Sapi finds director Brillante Mendoza applying his naturalist aesthetics and predilection for social commentary to the horror genre. The film is often torn between two impulses: exploring the murky ethics of television production and showing people stuff that might actually scare them. It’s an awkward fit most of the time, and though the film has the ability to put together a disturbing visual, it’s unable to build any sort of lasting effect. The horror comes off as an afterthought, all of it playing second fiddle to an overly obvious message.
The movie concerns fledgling TV reporter Dennis (Dennis Trillo) and his producer Meryll (Meryll Soriano). The pair is working on a story about demonic possession, and they set about looking into reported cases of the phenomenon, hoping to get some footage of an actual possession. Unfortunately, the rival network scoops them on the most promising of the cases, leaving the pair with nothing to show for all their work. But Meryll happens to know the cameraman who worked on the story for the rival network. She makes a backdoor deal with the cameraman and gets the story on air. Unfortunately for everyone involved, some of that footage was never meant to get on air.
The film splits itself between two concerns. The first involves the main characters having strange things happen to them as a result of doing something wrong. The second is an exploration of what happens behind the scenes of a typical television news production. Despite the overall horror leanings of the movie, it is the latter that takes precedence. Or at least, it is the side of the story that reaches more satisfying heights. While none of it is particularly novel, it does hit on some uncomfortable truths about television journalism.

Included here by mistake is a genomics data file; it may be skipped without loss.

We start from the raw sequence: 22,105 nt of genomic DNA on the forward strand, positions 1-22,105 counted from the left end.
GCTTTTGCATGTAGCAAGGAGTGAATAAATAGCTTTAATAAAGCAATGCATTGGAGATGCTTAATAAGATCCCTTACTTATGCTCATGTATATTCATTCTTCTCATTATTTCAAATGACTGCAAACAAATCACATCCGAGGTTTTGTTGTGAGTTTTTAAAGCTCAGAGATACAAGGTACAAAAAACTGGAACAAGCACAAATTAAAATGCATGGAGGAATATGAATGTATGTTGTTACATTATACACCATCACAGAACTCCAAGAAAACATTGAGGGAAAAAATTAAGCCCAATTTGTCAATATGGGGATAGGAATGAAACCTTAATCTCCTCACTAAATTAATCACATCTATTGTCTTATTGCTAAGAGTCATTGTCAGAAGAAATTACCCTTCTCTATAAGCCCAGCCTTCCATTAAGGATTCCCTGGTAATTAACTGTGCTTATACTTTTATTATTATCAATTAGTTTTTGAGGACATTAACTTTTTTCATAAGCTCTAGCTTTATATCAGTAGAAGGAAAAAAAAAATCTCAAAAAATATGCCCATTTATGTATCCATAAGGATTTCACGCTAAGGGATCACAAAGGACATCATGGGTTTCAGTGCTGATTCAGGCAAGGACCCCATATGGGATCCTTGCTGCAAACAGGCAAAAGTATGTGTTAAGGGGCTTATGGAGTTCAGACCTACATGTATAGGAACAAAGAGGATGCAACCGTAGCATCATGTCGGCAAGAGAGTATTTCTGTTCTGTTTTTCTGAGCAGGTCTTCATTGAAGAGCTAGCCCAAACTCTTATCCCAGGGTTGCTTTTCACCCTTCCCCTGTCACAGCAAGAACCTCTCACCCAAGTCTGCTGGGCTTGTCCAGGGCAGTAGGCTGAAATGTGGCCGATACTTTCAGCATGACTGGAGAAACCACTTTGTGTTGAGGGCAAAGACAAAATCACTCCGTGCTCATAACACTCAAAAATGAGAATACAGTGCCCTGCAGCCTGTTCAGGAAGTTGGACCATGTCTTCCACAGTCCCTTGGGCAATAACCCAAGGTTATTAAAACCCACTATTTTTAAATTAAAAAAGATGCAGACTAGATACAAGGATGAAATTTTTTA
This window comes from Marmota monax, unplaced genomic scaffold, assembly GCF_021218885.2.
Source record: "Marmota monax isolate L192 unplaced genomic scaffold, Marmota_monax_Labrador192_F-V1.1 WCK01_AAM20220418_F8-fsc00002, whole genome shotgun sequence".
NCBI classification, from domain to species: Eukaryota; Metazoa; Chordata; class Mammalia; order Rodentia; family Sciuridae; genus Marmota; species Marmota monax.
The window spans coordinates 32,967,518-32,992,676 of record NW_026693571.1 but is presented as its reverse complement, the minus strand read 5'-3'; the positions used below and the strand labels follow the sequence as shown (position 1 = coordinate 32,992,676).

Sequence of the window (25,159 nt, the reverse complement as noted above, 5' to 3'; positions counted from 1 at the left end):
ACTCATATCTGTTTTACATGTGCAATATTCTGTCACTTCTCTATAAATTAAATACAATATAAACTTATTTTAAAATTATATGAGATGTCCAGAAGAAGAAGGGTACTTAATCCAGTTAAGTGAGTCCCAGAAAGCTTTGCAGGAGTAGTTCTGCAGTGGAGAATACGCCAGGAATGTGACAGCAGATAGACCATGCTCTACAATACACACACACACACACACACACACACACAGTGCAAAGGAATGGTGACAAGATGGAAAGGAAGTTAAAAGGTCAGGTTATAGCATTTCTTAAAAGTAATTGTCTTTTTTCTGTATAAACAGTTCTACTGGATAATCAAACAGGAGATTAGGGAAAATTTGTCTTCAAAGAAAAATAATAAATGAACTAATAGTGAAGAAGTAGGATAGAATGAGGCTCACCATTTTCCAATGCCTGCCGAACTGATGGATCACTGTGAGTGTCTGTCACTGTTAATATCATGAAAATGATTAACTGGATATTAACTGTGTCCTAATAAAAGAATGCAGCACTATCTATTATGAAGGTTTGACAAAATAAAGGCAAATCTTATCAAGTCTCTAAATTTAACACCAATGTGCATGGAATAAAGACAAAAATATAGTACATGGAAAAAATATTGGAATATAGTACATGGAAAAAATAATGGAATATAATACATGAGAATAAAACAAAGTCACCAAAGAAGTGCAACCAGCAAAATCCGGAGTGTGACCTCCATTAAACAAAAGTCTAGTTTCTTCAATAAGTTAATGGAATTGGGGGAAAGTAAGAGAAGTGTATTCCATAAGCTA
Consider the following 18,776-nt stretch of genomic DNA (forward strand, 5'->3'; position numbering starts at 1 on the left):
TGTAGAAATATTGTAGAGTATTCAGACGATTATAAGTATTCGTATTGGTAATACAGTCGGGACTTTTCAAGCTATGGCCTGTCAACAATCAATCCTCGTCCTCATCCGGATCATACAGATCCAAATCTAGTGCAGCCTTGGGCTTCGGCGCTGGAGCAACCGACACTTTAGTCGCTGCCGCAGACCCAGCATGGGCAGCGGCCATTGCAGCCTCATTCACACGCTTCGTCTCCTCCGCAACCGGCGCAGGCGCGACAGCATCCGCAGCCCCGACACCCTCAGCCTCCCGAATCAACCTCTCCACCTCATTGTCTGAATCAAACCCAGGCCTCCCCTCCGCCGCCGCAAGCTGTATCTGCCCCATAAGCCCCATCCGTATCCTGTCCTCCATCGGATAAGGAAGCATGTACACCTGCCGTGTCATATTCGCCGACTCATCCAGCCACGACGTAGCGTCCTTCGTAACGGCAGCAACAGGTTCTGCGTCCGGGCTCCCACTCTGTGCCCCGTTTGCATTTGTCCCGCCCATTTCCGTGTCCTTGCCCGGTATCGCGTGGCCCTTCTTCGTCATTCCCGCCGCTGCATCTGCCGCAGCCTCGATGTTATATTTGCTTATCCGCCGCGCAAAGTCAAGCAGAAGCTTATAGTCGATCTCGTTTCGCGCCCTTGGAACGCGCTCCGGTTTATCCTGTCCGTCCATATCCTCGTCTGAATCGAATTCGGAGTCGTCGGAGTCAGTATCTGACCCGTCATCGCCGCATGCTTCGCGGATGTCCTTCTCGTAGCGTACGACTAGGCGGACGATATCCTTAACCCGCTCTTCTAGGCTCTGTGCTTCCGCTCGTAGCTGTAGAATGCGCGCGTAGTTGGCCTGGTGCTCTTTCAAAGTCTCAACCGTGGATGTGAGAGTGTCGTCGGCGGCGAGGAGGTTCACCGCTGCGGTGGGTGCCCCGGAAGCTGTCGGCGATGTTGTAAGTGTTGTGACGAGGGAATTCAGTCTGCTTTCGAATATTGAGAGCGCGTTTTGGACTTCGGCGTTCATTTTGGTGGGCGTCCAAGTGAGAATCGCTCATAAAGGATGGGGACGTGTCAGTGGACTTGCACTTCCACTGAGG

The side of the film that offers more typical genre rhythms feels a little undercooked. The film basically separates the horror out of the story. It crafts isolated paranormal events that don’t seem to have any consequence beyond the scene. The characters will encounter something horrifying, and then the movie will just cut away. The characters will be in another location entirely, apparently having suffered no ill effects from having witnessed something utterly horrifying. They don’t grow wary of what’s happening to them, and make no mention about any of it to anybody.
As a result, the horror never really progresses. The characters remain pretty static throughout the picture, registering little distress as extraordinary phenomena invade their lives. This seems to be a pitfall of not really having a script. Naturalism is a great tool, but it clashes directly with the film’s genre ambitions. Horror needs a specific rhythm to have any sort of lasting effect. While the film provides a good amount of odd, haunting visuals, the storytelling doesn’t allow any of it to linger. Performances are okay, but the characters don’t have a lot of facets to explore.
The thing about Sapi is that it has pretty good components. But the way the components are mashed up isn’t very appealing. Mendoza probably has a great film in him that’s just about exploring how fake the news can be. With even more time devoted to the subject, Mendoza could probably find even more galling cases from within that world. And the gratuitously horrific visuals would certainly find their place in a film more focused on the horror. But together, the effect is kind of inert. Sapi exhibits a lot of talent, but not all of it is put to the best use.